What Do Digital Natives Need to Be Taught About Computers?


Kids spend hours in front of the computer, both at home and at school. But are they learning how to be smart Internet users?


A new school year is here, and with it, a new crop of cool computer learning tools and 3-D textbooks that will help students learn more math, history, science, you name it.

Today's students spend a lot of time in front of a computer -- and not just gossiping on Facebook: In 2008 it was estimated that 100 percent of public schools had instructional computers with Internet access, about three such computers for every student in the country. The average kid spends an hour and a half in front of a computer every day.

But does spending time using a computer automatically make kids computer-savvy? Software and websites tend to be sufficiently well-designed that it's possible to write an essay or finish a science project without ever entering the trickier terrain of the Internet: What information can be trusted? Which people can be trusted? What information is it okay to share about oneself online? How can information found online be ethically used?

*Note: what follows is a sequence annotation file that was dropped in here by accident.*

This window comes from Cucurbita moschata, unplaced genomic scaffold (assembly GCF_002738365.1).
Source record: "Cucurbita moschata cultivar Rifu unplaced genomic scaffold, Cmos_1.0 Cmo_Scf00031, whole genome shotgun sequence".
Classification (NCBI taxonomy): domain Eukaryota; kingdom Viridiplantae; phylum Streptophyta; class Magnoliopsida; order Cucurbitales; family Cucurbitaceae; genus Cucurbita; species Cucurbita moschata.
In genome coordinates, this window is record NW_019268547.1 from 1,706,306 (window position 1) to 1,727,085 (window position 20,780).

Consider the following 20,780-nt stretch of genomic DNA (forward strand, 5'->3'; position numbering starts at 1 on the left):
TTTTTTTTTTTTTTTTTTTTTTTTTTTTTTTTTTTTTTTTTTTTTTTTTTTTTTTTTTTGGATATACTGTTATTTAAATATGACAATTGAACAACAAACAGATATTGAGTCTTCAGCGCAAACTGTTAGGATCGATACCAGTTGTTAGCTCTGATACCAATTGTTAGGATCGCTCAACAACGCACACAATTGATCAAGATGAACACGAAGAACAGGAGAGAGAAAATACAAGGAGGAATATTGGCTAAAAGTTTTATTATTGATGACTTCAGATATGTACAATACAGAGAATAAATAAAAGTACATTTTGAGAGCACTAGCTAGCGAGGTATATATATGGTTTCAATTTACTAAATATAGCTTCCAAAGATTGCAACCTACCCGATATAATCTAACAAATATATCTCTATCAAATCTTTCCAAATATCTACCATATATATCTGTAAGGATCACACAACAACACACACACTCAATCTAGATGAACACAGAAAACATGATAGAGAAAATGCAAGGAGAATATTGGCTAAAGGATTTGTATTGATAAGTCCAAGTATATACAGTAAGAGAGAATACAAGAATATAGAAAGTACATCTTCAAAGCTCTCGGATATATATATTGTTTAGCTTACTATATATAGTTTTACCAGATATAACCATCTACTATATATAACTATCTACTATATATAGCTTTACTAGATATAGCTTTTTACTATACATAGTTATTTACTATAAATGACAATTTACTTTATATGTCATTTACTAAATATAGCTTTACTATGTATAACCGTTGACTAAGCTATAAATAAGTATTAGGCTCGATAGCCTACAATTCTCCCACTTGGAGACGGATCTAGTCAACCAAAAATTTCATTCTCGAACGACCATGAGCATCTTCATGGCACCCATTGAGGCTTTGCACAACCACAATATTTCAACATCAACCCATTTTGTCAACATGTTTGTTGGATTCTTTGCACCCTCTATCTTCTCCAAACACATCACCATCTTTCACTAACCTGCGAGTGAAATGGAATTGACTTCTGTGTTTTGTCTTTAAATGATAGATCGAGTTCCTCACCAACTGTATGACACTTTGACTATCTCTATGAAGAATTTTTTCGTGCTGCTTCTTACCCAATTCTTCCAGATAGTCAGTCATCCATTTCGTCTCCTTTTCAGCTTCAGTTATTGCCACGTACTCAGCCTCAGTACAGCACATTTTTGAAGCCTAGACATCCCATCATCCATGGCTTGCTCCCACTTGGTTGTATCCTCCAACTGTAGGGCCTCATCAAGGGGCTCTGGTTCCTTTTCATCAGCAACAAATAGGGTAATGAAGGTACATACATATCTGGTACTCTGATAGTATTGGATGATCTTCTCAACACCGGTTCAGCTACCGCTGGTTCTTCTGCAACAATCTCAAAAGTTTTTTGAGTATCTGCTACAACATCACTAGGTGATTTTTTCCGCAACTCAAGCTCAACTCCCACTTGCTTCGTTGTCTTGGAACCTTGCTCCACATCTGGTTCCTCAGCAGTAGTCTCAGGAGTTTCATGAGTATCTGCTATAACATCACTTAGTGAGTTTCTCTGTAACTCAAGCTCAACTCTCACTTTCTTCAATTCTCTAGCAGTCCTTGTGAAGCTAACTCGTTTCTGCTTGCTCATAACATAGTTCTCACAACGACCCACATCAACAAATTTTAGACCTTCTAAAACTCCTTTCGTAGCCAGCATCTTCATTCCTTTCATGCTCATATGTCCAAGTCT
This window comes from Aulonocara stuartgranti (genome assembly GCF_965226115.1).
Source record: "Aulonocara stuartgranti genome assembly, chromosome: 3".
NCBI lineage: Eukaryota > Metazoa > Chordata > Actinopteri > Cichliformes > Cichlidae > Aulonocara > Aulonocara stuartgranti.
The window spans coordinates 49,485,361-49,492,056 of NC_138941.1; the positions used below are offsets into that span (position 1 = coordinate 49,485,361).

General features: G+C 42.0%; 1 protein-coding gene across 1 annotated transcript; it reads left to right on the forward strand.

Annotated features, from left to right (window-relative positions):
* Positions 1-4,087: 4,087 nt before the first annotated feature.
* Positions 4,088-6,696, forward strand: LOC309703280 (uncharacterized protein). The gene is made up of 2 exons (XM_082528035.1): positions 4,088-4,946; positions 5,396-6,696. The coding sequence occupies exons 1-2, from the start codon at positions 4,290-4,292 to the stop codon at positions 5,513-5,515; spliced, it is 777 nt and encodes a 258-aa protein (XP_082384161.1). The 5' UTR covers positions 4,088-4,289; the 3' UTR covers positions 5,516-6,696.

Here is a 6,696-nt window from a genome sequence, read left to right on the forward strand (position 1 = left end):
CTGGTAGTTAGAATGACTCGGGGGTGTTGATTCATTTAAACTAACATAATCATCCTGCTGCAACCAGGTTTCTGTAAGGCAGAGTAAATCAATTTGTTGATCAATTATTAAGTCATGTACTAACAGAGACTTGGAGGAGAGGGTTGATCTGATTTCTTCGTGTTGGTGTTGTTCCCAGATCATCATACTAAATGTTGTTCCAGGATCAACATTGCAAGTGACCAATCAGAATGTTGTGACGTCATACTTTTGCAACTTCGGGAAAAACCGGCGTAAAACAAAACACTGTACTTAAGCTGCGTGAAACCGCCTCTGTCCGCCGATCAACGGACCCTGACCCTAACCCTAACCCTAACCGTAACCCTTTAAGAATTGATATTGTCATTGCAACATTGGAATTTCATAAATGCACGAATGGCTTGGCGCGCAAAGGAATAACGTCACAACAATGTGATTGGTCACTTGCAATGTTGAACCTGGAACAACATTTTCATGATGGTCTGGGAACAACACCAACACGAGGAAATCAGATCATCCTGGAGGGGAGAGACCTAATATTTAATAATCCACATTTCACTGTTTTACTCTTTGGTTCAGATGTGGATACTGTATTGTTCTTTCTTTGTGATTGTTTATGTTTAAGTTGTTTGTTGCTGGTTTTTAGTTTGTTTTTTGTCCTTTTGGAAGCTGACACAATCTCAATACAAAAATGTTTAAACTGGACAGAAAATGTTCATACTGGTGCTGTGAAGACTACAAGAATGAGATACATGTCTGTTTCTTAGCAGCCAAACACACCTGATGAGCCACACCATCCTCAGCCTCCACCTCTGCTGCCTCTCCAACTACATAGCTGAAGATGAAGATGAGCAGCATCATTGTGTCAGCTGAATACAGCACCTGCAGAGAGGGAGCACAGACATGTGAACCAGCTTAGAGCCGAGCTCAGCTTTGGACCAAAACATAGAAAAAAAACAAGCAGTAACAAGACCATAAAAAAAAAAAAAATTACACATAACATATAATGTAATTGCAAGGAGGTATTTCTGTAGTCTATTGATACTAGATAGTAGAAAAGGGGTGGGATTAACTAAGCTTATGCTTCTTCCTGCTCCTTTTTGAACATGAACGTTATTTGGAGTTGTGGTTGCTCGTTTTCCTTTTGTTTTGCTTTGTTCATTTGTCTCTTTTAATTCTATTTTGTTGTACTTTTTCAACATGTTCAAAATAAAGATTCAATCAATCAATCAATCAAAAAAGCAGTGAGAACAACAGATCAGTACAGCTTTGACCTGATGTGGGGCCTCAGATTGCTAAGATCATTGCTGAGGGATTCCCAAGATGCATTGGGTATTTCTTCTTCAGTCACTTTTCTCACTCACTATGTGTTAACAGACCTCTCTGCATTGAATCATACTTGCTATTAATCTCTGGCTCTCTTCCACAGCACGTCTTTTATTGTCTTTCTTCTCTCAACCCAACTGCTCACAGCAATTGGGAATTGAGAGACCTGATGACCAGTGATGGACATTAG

These questions aren't ultimately about basic computer skills, or at least not technical skills. Rather, being a smart Internet-user requires cognitive tools that are harder to measure. Students have to learn how to evaluate the trustworthiness of the information that they find, rather than just regurgitate. The web flattens the differences between different web pages. You're reading an article about ancient Greece from the Encyclopaedia Britannica website, which has been vetted by a series of experts? Well, it has many of the same keywords as a story written by some content farmer for $3 in twelve minutes. And that looks kind of the same as a research blog from a cutting-edge Greco historian. We can't trust the old signs of pedigree and imprimatur, but that doesn't mean we don't need methods for distinguishing good information from bad.

Yet few schools have implemented curricula that focus explicitly on inculcating such skills, but guides for teachers and librarians exist online. Particularly excellent is Common Sense Media's free Digital Literacy and Citizenship Classroom Curriculum, which has units and lesson plans appropriate for different age groups on topics such as online safety, ethical use of information, and how to evaluate the quality of a website.

Parents and teachers out there: What are you doing to help your children and students become better Internet users? How much do you see them learning from everyday computing and how much needs to be explicitly taught?

Image: Jim Sneddon/Flickr.

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Rebecca J. Rosen is a senior editor at The Atlantic, where she oversees the Business Channel. She was previously an associate editor at The Wilson Quarterly.

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